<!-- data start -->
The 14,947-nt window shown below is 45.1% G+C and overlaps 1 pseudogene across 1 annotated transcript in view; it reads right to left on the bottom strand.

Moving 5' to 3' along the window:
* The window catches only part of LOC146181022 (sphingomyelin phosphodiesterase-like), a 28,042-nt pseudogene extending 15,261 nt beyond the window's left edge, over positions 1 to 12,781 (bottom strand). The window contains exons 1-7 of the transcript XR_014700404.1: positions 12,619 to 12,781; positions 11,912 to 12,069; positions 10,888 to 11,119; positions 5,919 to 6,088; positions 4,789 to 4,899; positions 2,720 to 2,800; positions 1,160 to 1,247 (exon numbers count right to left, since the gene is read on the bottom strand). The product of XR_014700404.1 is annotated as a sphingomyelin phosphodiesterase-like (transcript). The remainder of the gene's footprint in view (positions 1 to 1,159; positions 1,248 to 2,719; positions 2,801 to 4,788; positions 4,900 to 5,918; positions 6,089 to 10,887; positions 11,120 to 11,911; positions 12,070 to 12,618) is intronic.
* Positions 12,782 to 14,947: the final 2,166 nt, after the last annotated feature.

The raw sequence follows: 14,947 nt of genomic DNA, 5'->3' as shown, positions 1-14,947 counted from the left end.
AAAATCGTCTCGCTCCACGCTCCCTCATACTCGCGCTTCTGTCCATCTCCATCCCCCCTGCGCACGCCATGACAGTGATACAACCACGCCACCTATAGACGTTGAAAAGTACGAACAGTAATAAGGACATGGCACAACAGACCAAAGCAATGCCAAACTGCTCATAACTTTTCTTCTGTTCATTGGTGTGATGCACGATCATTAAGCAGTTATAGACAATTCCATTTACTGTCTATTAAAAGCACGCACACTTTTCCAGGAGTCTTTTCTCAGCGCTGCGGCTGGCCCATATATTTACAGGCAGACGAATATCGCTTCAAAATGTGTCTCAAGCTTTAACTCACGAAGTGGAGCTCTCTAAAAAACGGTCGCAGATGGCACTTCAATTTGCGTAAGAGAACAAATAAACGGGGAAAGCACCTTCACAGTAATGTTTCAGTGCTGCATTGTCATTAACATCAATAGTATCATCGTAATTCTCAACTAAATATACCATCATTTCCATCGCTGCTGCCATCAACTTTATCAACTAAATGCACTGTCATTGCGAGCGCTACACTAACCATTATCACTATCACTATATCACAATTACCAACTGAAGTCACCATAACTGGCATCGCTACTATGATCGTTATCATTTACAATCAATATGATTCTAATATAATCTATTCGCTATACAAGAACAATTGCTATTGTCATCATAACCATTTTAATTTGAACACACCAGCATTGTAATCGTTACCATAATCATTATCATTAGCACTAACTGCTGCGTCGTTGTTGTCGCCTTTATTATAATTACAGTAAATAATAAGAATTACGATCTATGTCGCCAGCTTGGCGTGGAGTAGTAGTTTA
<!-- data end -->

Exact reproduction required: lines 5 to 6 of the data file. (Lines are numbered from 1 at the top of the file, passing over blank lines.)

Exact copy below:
The raw sequence follows: 14,947 nt of genomic DNA, 5'->3' as shown, positions 1-14,947 counted from the left end.
AAAATCGTCTCGCTCCACGCTCCCTCATACTCGCGCTTCTGTCCATCTCCATCCCCCCTGCGCACGCCATGACAGTGATACAACCACGCCACCTATAGACGTTGAAAAGTACGAACAGTAATAAGGACATGGCACAACAGACCAAAGCAATGCCAAACTGCTCATAACTTTTCTTCTGTTCATTGGTGTGATGCACGATCATTAAGCAGTTATAGACAATTCCATTTACTGTCTATTAAAAGCACGCACACTTTTCCAGGAGTCTTTTCTCAGCGCTGCGGCTGGCCCATATATTTACAGGCAGACGAATATCGCTTCAAAATGTGTCTCAAGCTTTAACTCACGAAGTGGAGCTCTCTAAAAAACGGTCGCAGATGGCACTTCAATTTGCGTAAGAGAACAAATAAACGGGGAAAGCACCTTCACAGTAATGTTTCAGTGCTGCATTGTCATTAACATCAATAGTATCATCGTAATTCTCAACTAAATATACCATCATTTCCATCGCTGCTGCCATCAACTTTATCAACTAAATGCACTGTCATTGCGAGCGCTACACTAACCATTATCACTATCACTATATCACAATTACCAACTGAAGTCACCATAACTGGCATCGCTACTATGATCGTTATCATTTACAATCAATATGATTCTAATATAATCTATTCGCTATACAAGAACAATTGCTATTGTCATCATAACCATTTTAATTTGAACACACCAGCATTGTAATCGTTACCATAATCATTATCATTAGCACTAACTGCTGCGTCGTTGTTGTCGCCTTTATTATAATTACAGTAAATAATAAGAATTACGATCTATGTCGCCAGCTTGGCGTGGAGTAGTAGTTTA